Re: My New Blackbird

Your approach sounds reasonable! Check the gap on the draw reed and see if
it is High . Compare the gap to the no 2 hole draw.
If you like the way the no 2 responds, then gap the no 3 draw reed so it
looks almost like no 2.

What I do is push down on the tip of the reed and when I release the reed it
is usually almost level to the reed plate. Then I will pluck the reed , (you
can use the tooth pick )and the reed will rise to its resting position,
which will be slightly higher.

Try playing it and see how you like it. The no 3 hole is the tricky one to
get right. Some times the tuning will drop slightly and you will have to
bring it up a little. Other times it stays dead on!

If you over do it and the reed plays tight, then VERY SLIGHTLY lift the reed
and try it. You will be amazed what the slightest move will accomplish.

Give it a shot and good luck.
Stay tuned!
Mark LaVoie

- ----- Original Message -----
From: <mlpratt@xxxxxxx>
To: <harp-l@xxxxxxxxxx>
Sent: Friday, January 10, 2003 2:40 PM
Subject: My New Blackbird

> Sorry for the double post if this appears again.  I'm testing different
> computers.  I'm not sure which one is working.
> My new Blackbird arrived yesterday, just in time for an "out-of-the-box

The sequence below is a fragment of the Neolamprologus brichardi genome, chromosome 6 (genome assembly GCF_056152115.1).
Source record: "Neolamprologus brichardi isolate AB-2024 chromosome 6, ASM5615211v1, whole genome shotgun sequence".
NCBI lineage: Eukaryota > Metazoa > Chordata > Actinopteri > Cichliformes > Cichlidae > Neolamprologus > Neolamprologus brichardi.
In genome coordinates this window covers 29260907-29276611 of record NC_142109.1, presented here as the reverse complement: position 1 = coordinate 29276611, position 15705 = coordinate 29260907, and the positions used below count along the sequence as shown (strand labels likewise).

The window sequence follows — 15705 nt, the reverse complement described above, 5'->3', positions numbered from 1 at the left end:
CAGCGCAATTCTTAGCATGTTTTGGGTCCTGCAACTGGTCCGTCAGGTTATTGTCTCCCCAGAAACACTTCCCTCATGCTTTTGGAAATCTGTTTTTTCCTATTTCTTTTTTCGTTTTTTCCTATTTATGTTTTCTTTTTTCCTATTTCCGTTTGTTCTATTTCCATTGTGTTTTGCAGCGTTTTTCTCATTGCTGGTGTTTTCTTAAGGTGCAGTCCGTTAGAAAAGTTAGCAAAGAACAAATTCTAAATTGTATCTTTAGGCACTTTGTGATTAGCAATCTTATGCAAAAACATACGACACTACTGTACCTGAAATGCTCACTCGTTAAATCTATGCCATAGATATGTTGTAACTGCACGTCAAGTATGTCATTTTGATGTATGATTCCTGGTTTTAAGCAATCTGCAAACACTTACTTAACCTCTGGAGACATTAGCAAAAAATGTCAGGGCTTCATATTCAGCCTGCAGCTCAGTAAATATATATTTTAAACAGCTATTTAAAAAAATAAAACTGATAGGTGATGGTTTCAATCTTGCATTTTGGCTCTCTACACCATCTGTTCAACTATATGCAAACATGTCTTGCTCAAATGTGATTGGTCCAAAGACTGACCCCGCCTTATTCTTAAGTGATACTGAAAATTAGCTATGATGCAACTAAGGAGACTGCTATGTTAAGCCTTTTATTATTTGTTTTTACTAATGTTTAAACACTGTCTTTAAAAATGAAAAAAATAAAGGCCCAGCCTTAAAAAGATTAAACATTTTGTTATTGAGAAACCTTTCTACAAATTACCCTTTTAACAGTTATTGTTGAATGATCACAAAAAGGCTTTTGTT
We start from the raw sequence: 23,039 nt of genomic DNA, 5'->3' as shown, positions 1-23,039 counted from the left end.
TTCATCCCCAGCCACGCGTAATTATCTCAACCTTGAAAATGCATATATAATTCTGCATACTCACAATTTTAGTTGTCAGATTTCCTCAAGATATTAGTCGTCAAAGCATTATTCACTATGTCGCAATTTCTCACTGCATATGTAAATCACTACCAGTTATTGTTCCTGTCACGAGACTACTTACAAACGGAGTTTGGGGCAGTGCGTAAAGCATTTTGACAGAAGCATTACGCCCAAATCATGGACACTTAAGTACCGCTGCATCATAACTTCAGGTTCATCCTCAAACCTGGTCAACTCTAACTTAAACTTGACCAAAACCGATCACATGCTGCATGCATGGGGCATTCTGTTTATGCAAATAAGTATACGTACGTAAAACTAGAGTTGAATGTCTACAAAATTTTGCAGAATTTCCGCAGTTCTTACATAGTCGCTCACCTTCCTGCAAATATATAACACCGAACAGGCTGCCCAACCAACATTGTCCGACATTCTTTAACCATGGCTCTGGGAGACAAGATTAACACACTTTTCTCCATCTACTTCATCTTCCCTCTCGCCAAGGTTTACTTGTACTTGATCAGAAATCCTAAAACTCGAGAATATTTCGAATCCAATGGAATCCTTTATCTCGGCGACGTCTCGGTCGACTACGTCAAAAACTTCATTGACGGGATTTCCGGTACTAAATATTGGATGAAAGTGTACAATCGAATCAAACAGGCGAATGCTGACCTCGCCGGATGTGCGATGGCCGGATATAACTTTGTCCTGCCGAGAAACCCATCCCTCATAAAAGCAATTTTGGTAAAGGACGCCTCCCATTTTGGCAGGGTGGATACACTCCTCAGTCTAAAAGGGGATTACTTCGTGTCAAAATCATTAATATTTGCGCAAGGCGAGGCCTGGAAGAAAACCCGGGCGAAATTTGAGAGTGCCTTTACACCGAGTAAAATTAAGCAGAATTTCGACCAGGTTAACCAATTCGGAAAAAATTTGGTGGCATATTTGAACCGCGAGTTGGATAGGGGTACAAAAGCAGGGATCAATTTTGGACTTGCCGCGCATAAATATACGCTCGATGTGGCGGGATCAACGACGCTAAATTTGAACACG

> assessment.  I bought this harp, as it is promoted by my harp teacher,
> Yonnet.  Yes, I'm trying to learn OB's.  Wish me luck.  I'll report back
> about 100 years.
> So, out-of-the-box.  Its funny about assessments.  Something can be great
> almost every aspect, but one annoying feature can blow the whole thing.  I
> this harp and think it will be servicable with some adjustment.  Its very
> made, feels good in the hands.  I like the way the comb protrudes just
> ahead of the covers.  Its easy to  feel the comb and holes.  For the most
> its fairly responsive.
> So what's the annoying piece? The 3 hole draw requires WAY too much air
for the
> reed to respond.  Its VERY difficult to bend at all, much less with any
> accuracy.  I'm going to wait until I break-it in a bit to give it a chance
> improve, but I expect that the reed is too high, i.e., gap to big.
> I'm not real confident with gap setting, but I know I have to learn.  My
> thought is to take off the covers and GENTLY push the reed down a
> tinyest bit.  I would use a stroking technique from the middle of the reed
> the free end.  I'd do this a few times with a toothpick or something that
> scratch the surface of the reed.  Then I'd check to see if it made a
> Does this sound like a reasonable approach?
> Regards to All,
> Larry Boy Pratt
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